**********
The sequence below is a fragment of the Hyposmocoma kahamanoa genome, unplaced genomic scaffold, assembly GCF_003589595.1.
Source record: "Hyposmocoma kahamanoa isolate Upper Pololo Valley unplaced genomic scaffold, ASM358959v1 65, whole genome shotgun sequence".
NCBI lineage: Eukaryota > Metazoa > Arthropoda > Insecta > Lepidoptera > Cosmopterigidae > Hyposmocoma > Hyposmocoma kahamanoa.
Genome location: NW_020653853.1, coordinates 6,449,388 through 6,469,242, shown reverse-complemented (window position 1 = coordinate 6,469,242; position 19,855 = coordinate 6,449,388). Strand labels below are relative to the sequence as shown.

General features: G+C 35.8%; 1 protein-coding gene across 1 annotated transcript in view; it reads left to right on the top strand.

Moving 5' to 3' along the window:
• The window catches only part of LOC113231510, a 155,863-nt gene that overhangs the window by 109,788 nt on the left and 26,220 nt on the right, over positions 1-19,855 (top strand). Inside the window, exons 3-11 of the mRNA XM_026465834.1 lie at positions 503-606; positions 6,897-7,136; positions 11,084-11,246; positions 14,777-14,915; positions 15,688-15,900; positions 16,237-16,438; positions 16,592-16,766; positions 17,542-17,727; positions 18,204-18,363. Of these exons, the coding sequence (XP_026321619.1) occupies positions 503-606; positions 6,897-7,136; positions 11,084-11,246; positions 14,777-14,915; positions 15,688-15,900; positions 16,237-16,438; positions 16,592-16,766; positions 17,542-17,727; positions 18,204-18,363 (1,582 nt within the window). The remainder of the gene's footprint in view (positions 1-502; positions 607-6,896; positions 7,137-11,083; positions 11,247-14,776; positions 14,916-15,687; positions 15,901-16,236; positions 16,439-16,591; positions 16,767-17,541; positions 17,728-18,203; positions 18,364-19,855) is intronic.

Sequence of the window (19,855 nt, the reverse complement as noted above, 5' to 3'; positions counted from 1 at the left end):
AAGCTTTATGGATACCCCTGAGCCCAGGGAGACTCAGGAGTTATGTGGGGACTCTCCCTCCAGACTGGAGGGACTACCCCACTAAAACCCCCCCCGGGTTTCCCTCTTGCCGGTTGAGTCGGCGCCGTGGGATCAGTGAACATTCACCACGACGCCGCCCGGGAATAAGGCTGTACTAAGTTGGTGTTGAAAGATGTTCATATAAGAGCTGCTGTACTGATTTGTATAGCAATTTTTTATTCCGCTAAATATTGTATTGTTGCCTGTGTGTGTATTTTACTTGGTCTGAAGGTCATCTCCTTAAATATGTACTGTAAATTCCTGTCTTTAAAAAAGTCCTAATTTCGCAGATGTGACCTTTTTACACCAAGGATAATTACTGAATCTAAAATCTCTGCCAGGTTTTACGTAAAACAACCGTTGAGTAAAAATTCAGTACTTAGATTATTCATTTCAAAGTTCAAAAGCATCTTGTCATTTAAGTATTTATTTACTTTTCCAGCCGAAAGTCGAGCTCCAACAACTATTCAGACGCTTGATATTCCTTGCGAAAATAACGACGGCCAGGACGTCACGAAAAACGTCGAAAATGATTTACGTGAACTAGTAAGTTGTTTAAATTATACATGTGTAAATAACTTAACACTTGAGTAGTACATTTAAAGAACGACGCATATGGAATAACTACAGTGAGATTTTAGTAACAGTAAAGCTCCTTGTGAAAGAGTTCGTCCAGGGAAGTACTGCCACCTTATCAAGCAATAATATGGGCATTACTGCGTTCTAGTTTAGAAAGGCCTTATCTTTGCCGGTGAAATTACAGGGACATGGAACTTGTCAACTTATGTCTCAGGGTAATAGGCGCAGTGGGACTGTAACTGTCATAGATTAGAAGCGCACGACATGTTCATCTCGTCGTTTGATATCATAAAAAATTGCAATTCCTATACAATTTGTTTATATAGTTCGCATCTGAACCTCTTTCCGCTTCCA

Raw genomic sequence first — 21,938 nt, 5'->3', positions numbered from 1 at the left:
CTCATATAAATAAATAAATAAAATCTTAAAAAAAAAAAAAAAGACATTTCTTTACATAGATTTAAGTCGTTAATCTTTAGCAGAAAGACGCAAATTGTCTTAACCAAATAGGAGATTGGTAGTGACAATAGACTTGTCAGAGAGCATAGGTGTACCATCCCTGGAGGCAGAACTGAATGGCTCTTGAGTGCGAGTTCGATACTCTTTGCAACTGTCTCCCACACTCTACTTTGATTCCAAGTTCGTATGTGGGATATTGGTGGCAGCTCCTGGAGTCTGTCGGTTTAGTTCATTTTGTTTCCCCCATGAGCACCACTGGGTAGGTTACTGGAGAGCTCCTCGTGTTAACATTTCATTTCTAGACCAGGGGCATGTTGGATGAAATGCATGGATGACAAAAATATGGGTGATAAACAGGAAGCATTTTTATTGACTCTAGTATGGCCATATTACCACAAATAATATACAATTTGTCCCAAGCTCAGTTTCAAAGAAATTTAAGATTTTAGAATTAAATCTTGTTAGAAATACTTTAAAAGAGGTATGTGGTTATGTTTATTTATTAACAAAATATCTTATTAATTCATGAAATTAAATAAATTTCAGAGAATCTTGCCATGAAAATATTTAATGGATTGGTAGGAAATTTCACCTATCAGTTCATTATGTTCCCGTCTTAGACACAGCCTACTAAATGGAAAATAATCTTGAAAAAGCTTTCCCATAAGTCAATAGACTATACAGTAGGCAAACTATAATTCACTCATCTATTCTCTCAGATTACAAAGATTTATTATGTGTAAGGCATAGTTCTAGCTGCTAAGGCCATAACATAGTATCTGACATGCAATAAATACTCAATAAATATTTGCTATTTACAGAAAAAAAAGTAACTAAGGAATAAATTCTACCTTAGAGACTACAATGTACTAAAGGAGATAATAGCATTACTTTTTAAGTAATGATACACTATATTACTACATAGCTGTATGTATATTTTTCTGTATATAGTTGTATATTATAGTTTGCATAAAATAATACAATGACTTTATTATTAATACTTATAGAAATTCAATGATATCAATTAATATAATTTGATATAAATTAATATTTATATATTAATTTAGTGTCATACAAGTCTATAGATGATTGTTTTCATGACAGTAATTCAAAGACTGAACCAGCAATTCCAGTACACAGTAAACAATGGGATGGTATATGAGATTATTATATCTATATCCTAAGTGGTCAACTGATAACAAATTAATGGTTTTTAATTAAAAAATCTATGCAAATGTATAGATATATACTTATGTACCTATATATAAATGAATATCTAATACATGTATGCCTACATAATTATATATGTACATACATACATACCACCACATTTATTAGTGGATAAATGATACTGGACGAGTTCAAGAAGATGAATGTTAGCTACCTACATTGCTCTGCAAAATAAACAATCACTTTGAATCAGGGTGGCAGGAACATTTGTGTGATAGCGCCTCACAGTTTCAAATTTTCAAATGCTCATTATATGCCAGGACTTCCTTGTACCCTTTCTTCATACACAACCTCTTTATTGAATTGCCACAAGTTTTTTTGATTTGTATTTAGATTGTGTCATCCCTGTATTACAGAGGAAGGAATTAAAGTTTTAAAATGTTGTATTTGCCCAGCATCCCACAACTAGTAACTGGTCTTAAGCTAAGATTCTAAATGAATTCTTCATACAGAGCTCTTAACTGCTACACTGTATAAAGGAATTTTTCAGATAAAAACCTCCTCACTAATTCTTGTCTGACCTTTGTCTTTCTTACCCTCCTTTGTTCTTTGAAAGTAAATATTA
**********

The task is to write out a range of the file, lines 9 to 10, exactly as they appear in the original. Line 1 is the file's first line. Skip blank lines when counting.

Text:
AAGCTTTATGGATACCCCTGAGCCCAGGGAGACTCAGGAGTTATGTGGGGACTCTCCCTCCAGACTGGAGGGACTACCCCACTAAAACCCCCCCCGGGTTTCCCTCTTGCCGGTTGAGTCGGCGCCGTGGGATCAGTGAACATTCACCACGACGCCGCCCGGGAATAAGGCTGTACTAAGTTGGTGTTGAAAGATGTTCATATAAGAGCTGCTGTACTGATTTGTATAGCAATTTTTTATTCCGCTAAATATTGTATTGTTGCCTGTGTGTGTATTTTACTTGGTCTGAAGGTCATCTCCTTAAATATGTACTGTAAATTCCTGTCTTTAAAAAAGTCCTAATTTCGCAGATGTGACCTTTTTACACCAAGGATAATTACTGAATCTAAAATCTCTGCCAGGTTTTACGTAAAACAACCGTTGAGTAAAAATTCAGTACTTAGATTATTCATTTCAAAGTTCAAAAGCATCTTGTCATTTAAGTATTTATTTACTTTTCCAGCCGAAAGTCGAGCTCCAACAACTATTCAGACGCTTGATATTCCTTGCGAAAATAACGACGGCCAGGACGTCACGAAAAACGTCGAAAATGATTTACGTGAACTAGTAAGTTGTTTAAATTATACATGTGTAAATAACTTAACACTTGAGTAGTACATTTAAAGAACGACGCATATGGAATAACTACAGTGAGATTTTAGTAACAGTAAAGCTCCTTGTGAAAGAGTTCGTCCAGGGAAGTACTGCCACCTTATCAAGCAATAATATGGGCATTACTGCGTTCTAGTTTAGAAAGGCCTTATCTTTGCCGGTGAAATTACAGGGACATGGAACTTGTCAACTTATGTCTCAGGGTAATAGGCGCAGTGGGACTGTAACTGTCATAGATTAGAAGCGCACGACATGTTCATCTCGTCGTTTGATATCATAAAAAATTGCAATTCCTATACAATTTGTTTATATAGTTCGCATCTGAACCTCTTTCCGCTTCCA

Raw genomic sequence first — 21,938 nt, 5'->3', positions numbered from 1 at the left: